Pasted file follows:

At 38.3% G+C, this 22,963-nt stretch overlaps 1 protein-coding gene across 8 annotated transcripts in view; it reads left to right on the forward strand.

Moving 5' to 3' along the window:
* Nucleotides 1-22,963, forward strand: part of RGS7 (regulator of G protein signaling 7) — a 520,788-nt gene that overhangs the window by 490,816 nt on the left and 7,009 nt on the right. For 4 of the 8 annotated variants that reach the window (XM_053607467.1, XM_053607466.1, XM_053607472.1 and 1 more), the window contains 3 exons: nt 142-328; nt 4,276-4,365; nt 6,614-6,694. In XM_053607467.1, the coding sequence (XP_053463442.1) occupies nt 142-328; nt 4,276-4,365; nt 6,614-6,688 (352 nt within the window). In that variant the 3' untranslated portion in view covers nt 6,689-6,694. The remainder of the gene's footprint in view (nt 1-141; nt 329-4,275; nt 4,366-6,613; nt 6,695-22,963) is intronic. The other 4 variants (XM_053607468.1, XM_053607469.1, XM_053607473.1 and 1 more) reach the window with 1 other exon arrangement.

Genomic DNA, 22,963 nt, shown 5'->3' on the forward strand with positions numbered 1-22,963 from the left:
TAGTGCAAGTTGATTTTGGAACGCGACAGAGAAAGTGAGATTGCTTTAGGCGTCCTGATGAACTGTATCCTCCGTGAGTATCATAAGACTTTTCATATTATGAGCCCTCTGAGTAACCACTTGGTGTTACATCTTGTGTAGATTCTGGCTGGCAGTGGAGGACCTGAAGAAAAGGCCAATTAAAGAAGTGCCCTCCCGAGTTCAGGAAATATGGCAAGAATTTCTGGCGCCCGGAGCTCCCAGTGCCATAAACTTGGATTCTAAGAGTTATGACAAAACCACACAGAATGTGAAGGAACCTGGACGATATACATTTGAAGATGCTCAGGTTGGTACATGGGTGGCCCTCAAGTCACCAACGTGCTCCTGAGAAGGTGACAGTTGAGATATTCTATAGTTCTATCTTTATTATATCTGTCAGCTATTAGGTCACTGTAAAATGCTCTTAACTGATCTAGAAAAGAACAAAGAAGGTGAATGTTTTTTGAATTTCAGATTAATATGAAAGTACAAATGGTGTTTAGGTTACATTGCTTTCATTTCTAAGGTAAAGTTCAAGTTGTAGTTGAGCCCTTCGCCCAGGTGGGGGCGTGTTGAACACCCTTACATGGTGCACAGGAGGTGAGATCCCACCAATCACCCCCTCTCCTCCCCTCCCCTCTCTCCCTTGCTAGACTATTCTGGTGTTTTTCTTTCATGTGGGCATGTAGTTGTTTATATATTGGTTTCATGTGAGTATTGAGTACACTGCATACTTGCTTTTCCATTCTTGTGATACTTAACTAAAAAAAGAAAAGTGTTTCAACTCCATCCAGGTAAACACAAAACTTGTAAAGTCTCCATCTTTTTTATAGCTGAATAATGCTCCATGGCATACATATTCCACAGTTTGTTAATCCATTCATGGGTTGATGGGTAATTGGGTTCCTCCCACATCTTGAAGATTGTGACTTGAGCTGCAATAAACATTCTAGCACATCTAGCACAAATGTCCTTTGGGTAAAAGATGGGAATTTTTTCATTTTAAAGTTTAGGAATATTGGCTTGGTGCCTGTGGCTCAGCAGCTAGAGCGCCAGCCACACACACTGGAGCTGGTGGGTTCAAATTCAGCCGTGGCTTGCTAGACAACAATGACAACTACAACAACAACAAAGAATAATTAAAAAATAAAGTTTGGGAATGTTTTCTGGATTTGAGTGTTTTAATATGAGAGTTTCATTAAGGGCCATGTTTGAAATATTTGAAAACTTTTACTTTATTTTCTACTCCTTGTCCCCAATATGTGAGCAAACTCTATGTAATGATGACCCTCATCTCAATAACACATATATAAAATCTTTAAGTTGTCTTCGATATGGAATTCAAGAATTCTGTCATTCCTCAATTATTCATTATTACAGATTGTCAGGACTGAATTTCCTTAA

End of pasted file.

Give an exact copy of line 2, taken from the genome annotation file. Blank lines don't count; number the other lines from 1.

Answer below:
Moving 5' to 3' along the window: